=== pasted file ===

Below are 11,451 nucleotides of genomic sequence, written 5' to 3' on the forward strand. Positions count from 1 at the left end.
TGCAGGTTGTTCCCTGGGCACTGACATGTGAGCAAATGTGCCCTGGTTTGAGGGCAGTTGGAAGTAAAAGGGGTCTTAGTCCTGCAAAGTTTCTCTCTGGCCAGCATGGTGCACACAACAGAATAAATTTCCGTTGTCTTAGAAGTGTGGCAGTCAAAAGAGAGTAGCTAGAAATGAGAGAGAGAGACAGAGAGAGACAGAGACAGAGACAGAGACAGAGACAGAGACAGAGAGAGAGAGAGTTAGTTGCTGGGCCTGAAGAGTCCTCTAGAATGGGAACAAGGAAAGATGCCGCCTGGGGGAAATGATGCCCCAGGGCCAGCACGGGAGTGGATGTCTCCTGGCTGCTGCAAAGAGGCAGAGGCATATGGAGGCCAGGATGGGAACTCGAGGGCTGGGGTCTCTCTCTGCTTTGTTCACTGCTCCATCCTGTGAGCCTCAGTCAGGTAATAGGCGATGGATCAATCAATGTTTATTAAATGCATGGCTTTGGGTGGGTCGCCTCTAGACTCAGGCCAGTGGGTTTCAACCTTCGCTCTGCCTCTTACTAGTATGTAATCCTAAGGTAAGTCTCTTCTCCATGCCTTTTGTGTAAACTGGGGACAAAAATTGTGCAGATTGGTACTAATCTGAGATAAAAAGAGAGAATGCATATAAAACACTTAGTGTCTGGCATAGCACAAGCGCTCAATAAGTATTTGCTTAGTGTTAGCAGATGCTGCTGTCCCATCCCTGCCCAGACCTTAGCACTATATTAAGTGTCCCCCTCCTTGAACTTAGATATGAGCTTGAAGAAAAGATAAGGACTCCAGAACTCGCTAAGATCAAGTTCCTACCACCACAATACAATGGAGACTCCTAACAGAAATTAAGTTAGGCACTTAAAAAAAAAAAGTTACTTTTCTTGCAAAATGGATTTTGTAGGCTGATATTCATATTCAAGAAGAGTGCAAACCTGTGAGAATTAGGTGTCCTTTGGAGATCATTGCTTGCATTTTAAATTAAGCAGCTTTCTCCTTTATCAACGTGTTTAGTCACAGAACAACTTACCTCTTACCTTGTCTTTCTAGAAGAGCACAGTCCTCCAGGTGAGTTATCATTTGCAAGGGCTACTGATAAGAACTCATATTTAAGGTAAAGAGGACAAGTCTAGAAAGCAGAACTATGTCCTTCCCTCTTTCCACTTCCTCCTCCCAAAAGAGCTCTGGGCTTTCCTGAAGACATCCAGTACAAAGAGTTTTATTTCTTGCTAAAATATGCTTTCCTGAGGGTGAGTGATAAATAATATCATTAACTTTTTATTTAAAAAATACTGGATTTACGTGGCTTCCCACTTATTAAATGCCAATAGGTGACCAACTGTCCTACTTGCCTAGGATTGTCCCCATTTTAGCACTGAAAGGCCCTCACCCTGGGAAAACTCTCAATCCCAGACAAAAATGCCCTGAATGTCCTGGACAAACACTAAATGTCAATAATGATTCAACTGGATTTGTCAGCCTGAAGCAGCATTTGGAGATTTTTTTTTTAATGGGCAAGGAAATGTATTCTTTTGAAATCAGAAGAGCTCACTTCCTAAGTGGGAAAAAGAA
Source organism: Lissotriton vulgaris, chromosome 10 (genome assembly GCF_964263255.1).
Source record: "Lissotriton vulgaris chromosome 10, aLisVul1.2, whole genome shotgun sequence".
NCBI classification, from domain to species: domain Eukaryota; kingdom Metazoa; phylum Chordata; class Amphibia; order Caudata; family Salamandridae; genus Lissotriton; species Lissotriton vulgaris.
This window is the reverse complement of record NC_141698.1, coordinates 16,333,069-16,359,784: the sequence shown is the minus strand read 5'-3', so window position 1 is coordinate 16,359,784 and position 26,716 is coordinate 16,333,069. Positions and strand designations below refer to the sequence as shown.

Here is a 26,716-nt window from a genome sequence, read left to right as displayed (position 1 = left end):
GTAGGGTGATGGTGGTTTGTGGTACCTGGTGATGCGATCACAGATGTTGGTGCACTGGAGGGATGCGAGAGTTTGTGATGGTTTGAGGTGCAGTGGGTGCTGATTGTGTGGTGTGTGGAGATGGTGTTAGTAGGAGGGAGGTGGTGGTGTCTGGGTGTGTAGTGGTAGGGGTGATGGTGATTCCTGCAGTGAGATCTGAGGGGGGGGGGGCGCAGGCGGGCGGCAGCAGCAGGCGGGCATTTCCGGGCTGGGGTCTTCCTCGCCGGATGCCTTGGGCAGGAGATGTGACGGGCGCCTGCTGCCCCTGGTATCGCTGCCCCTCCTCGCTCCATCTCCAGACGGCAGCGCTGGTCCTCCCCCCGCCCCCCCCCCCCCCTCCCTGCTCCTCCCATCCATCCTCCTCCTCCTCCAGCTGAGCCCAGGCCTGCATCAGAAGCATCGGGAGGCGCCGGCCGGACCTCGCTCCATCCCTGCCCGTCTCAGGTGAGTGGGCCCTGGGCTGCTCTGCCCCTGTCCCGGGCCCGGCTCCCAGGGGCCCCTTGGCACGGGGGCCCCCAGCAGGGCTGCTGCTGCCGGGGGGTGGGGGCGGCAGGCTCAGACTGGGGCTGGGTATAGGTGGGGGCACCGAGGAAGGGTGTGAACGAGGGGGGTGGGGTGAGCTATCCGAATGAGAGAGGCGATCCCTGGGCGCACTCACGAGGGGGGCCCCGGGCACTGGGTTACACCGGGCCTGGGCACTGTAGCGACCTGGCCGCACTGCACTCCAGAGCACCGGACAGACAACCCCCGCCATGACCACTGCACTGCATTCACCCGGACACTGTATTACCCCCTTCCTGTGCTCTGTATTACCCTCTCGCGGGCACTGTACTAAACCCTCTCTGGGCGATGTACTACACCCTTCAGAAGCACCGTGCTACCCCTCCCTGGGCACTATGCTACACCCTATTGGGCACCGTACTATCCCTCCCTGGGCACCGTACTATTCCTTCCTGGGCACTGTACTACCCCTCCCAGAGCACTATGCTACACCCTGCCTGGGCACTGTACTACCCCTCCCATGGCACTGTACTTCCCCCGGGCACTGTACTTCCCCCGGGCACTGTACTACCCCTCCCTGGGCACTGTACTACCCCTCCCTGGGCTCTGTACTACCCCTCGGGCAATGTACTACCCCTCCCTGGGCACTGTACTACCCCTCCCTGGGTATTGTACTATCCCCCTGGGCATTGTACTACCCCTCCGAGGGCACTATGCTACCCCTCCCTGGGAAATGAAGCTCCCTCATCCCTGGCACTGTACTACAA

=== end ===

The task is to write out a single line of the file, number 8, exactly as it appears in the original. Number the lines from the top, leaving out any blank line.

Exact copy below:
GTAGGGTGATGGTGGTTTGTGGTACCTGGTGATGCGATCACAGATGTTGGTGCACTGGAGGGATGCGAGAGTTTGTGATGGTTTGAGGTGCAGTGGGTGCTGATTGTGTGGTGTGTGGAGATGGTGTTAGTAGGAGGGAGGTGGTGGTGTCTGGGTGTGTAGTGGTAGGGGTGATGGTGATTCCTGCAGTGAGATCTGAGGGGGGGGGGGCGCAGGCGGGCGGCAGCAGCAGGCGGGCATTTCCGGGCTGGGGTCTTCCTCGCCGGATGCCTTGGGCAGGAGATGTGACGGGCGCCTGCTGCCCCTGGTATCGCTGCCCCTCCTCGCTCCATCTCCAGACGGCAGCGCTGGTCCTCCCCCCGCCCCCCCCCCCCCCTCCCTGCTCCTCCCATCCATCCTCCTCCTCCTCCAGCTGAGCCCAGGCCTGCATCAGAAGCATCGGGAGGCGCCGGCCGGACCTCGCTCCATCCCTGCCCGTCTCAGGTGAGTGGGCCCTGGGCTGCTCTGCCCCTGTCCCGGGCCCGGCTCCCAGGGGCCCCTTGGCACGGGGGCCCCCAGCAGGGCTGCTGCTGCCGGGGGGTGGGGGCGGCAGGCTCAGACTGGGGCTGGGTATAGGTGGGGGCACCGAGGAAGGGTGTGAACGAGGGGGGTGGGGTGAGCTATCCGAATGAGAGAGGCGATCCCTGGGCGCACTCACGAGGGGGGCCCCGGGCACTGGGTTACACCGGGCCTGGGCACTGTAGCGACCTGGCCGCACTGCACTCCAGAGCACCGGACAGACAACCCCCGCCATGACCACTGCACTGCATTCACCCGGACACTGTATTACCCCCTTCCTGTGCTCTGTATTACCCTCTCGCGGGCACTGTACTAAACCCTCTCTGGGCGATGTACTACACCCTTCAGAAGCACCGTGCTACCCCTCCCTGGGCACTATGCTACACCCTATTGGGCACCGTACTATCCCTCCCTGGGCACCGTACTATTCCTTCCTGGGCACTGTACTACCCCTCCCAGAGCACTATGCTACACCCTGCCTGGGCACTGTACTACCCCTCCCATGGCACTGTACTTCCCCCGGGCACTGTACTTCCCCCGGGCACTGTACTACCCCTCCCTGGGCACTGTACTACCCCTCCCTGGGCTCTGTACTACCCCTCGGGCAATGTACTACCCCTCCCTGGGCACTGTACTACCCCTCCCTGGGTATTGTACTATCCCCCTGGGCATTGTACTACCCCTCCGAGGGCACTATGCTACCCCTCCCTGGGAAATGAAGCTCCCTCATCCCTGGCACTGTACTACAA